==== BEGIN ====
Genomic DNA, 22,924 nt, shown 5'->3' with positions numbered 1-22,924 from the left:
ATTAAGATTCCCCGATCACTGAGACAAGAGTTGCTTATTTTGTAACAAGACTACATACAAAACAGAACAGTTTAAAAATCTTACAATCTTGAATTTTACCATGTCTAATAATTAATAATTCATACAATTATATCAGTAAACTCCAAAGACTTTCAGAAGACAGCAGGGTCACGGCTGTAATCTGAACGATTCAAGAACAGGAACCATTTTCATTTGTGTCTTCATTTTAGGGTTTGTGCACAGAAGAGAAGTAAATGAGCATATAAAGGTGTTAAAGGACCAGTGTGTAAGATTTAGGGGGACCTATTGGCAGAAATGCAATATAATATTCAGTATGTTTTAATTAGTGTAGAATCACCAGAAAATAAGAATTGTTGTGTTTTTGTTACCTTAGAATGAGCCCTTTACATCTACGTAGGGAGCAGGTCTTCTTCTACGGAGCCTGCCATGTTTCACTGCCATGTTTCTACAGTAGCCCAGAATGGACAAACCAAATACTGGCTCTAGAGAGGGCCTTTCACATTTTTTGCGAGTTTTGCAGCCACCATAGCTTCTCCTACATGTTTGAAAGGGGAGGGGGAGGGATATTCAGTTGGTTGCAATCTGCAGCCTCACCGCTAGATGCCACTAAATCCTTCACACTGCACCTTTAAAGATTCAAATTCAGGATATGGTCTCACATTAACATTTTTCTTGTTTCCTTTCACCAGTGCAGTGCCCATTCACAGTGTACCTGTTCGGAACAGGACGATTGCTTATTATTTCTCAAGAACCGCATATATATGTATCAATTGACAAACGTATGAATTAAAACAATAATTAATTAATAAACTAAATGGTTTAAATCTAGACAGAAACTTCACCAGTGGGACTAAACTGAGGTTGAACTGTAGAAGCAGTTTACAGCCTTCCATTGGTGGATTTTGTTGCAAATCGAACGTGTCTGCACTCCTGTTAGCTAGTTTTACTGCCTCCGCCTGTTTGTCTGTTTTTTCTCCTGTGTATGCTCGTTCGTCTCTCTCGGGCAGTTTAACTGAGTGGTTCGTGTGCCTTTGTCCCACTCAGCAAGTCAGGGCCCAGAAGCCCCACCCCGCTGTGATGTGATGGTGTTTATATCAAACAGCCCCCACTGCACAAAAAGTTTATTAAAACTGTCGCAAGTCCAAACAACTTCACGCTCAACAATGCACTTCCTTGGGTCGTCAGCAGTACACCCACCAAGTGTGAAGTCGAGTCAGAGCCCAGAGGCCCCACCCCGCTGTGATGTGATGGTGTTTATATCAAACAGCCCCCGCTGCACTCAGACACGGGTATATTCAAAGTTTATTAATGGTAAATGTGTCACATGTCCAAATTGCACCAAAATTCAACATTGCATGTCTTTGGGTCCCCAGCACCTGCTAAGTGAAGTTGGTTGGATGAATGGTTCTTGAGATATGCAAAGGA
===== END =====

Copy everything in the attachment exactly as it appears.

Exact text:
Genomic DNA, 22,924 nt, shown 5'->3' with positions numbered 1-22,924 from the left:
ATTAAGATTCCCCGATCACTGAGACAAGAGTTGCTTATTTTGTAACAAGACTACATACAAAACAGAACAGTTTAAAAATCTTACAATCTTGAATTTTACCATGTCTAATAATTAATAATTCATACAATTATATCAGTAAACTCCAAAGACTTTCAGAAGACAGCAGGGTCACGGCTGTAATCTGAACGATTCAAGAACAGGAACCATTTTCATTTGTGTCTTCATTTTAGGGTTTGTGCACAGAAGAGAAGTAAATGAGCATATAAAGGTGTTAAAGGACCAGTGTGTAAGATTTAGGGGGACCTATTGGCAGAAATGCAATATAATATTCAGTATGTTTTAATTAGTGTAGAATCACCAGAAAATAAGAATTGTTGTGTTTTTGTTACCTTAGAATGAGCCCTTTACATCTACGTAGGGAGCAGGTCTTCTTCTACGGAGCCTGCCATGTTTCACTGCCATGTTTCTACAGTAGCCCAGAATGGACAAACCAAATACTGGCTCTAGAGAGGGCCTTTCACATTTTTTGCGAGTTTTGCAGCCACCATAGCTTCTCCTACATGTTTGAAAGGGGAGGGGGAGGGATATTCAGTTGGTTGCAATCTGCAGCCTCACCGCTAGATGCCACTAAATCCTTCACACTGCACCTTTAAAGATTCAAATTCAGGATATGGTCTCACATTAACATTTTTCTTGTTTCCTTTCACCAGTGCAGTGCCCATTCACAGTGTACCTGTTCGGAACAGGACGATTGCTTATTATTTCTCAAGAACCGCATATATATGTATCAATTGACAAACGTATGAATTAAAACAATAATTAATTAATAAACTAAATGGTTTAAATCTAGACAGAAACTTCACCAGTGGGACTAAACTGAGGTTGAACTGTAGAAGCAGTTTACAGCCTTCCATTGGTGGATTTTGTTGCAAATCGAACGTGTCTGCACTCCTGTTAGCTAGTTTTACTGCCTCCGCCTGTTTGTCTGTTTTTTCTCCTGTGTATGCTCGTTCGTCTCTCTCGGGCAGTTTAACTGAGTGGTTCGTGTGCCTTTGTCCCACTCAGCAAGTCAGGGCCCAGAAGCCCCACCCCGCTGTGATGTGATGGTGTTTATATCAAACAGCCCCCACTGCACAAAAAGTTTATTAAAACTGTCGCAAGTCCAAACAACTTCACGCTCAACAATGCACTTCCTTGGGTCGTCAGCAGTACACCCACCAAGTGTGAAGTCGAGTCAGAGCCCAGAGGCCCCACCCCGCTGTGATGTGATGGTGTTTATATCAAACAGCCCCCGCTGCACTCAGACACGGGTATATTCAAAGTTTATTAATGGTAAATGTGTCACATGTCCAAATTGCACCAAAATTCAACATTGCATGTCTTTGGGTCCCCAGCACCTGCTAAGTGAAGTTGGTTGGATGAATGGTTCTTGAGATATGCAAAGGA